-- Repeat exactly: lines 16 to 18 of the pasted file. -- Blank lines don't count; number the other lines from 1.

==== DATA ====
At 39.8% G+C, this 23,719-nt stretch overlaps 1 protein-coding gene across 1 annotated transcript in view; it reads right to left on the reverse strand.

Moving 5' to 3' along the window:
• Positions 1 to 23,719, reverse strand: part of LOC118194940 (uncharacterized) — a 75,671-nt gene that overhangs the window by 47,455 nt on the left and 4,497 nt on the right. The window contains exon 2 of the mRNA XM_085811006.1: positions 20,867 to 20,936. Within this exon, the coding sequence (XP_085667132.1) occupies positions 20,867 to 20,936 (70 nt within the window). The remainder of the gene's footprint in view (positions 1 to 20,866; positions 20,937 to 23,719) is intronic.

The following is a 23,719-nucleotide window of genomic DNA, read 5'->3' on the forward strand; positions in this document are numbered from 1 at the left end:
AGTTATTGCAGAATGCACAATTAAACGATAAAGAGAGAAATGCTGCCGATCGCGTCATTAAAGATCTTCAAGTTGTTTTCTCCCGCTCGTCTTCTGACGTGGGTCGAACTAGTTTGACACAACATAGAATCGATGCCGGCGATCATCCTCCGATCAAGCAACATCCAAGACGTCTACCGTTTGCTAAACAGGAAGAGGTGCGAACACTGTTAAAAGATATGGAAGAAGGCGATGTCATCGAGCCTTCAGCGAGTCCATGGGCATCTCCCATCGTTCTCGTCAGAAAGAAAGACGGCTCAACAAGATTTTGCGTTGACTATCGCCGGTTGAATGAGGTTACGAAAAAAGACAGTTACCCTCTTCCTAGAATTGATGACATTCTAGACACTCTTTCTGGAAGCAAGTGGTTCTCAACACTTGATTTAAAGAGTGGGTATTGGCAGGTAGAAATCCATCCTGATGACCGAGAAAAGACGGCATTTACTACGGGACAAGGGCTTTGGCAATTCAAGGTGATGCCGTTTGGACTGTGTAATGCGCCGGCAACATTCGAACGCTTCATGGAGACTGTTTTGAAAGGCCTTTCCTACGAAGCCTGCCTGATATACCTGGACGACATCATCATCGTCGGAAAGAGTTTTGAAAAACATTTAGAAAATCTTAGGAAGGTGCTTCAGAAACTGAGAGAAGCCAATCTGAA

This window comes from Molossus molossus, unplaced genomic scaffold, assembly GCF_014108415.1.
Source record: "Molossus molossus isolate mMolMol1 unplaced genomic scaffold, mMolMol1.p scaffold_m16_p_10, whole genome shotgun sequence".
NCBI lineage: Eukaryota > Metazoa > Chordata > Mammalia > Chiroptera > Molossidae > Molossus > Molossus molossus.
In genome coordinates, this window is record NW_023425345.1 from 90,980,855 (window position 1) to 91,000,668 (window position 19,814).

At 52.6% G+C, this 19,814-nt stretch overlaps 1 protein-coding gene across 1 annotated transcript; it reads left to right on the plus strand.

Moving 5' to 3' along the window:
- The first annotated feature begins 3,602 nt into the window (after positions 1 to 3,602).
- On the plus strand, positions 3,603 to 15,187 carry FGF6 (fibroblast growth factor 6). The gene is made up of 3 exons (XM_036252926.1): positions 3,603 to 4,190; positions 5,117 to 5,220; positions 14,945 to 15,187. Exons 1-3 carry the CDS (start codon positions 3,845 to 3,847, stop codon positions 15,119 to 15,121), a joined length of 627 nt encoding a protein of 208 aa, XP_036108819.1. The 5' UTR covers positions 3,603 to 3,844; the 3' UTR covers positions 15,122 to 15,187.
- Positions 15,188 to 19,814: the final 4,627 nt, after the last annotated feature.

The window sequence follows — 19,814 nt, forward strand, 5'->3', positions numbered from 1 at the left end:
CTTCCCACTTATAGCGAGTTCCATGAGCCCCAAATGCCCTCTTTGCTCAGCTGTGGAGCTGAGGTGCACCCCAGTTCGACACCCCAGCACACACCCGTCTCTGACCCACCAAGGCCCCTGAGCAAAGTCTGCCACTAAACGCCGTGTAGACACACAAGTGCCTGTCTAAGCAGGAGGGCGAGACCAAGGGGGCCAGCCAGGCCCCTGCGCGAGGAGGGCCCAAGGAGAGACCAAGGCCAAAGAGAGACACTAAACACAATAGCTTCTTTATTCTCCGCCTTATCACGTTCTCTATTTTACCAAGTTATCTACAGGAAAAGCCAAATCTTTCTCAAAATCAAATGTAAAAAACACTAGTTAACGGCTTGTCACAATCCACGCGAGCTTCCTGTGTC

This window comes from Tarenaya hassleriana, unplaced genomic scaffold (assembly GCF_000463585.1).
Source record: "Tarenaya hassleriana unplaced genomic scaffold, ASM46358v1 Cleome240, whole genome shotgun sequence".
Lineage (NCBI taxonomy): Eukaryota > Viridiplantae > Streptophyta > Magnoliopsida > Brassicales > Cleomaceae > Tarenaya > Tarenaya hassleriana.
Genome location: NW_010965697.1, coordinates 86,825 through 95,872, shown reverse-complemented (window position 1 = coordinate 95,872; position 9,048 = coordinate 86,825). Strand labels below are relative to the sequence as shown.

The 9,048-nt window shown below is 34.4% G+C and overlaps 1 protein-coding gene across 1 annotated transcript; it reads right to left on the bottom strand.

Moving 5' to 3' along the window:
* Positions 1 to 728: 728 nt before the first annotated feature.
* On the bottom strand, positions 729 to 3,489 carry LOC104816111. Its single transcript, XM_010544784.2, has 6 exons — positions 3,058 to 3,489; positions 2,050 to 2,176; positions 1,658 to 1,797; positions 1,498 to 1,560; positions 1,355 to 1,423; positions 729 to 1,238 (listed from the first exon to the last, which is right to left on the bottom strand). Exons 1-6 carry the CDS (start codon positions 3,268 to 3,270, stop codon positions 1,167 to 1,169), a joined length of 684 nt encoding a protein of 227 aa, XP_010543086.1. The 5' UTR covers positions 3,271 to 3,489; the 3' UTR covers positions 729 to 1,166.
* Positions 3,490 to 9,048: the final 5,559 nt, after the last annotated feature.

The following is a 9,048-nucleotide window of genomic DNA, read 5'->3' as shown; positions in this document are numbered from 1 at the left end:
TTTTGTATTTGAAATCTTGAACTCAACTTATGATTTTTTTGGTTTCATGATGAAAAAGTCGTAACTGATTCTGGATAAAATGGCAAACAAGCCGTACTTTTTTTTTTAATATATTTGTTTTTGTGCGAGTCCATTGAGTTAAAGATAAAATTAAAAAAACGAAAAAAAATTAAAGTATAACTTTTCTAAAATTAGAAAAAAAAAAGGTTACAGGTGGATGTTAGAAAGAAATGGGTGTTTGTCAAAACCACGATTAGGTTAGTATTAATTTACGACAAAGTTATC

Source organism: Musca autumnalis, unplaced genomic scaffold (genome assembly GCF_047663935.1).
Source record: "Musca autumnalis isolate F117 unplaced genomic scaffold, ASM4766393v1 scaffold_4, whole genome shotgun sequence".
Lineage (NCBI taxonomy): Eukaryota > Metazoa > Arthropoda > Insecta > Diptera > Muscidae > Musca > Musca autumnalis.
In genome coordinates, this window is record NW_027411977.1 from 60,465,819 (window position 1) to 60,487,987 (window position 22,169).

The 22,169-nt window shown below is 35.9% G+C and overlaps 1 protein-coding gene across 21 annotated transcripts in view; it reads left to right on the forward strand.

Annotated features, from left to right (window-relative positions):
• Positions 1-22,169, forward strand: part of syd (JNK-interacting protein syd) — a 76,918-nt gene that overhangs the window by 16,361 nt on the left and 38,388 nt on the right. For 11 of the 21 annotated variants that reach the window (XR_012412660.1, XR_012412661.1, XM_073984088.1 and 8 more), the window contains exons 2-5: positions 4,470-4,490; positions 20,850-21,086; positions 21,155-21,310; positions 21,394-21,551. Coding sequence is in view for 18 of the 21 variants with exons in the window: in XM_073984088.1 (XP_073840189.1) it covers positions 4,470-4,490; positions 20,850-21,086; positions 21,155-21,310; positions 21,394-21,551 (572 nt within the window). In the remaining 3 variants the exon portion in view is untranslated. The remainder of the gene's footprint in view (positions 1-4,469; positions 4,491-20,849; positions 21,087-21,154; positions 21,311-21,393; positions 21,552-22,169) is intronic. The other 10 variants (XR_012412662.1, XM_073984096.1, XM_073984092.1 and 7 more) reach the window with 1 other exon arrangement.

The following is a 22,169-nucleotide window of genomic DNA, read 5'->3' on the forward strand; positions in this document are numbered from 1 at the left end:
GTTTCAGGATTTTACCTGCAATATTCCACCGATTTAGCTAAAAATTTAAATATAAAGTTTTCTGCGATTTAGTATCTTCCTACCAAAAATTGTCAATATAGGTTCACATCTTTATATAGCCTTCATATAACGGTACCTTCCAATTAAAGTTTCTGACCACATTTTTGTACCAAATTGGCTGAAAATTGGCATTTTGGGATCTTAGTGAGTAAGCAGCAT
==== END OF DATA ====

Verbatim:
CTTCCCACTTATAGCGAGTTCCATGAGCCCCAAATGCCCTCTTTGCTCAGCTGTGGAGCTGAGGTGCACCCCAGTTCGACACCCCAGCACACACCCGTCTCTGACCCACCAAGGCCCCTGAGCAAAGTCTGCCACTAAACGCCGTGTAGACACACAAGTGCCTGTCTAAGCAGGAGGGCGAGACCAAGGGGGCCAGCCAGGCCCCTGCGCGAGGAGGGCCCAAGGAGAGACCAAGGCCAAAGAGAGACACTAAACACAATAGCTTCTTTATTCTCCGCCTTATCACGTTCTCTATTTTACCAAGTTATCTACAGGAAAAGCCAAATCTTTCTCAAAATCAAATGTAAAAAACACTAGTTAACGGCTTGTCACAATCCACGCGAGCTTCCTGTGTC

This window comes from Tarenaya hassleriana, unplaced genomic scaffold (assembly GCF_000463585.1).
Source record: "Tarenaya hassleriana unplaced genomic scaffold, ASM46358v1 Cleome240, whole genome shotgun sequence".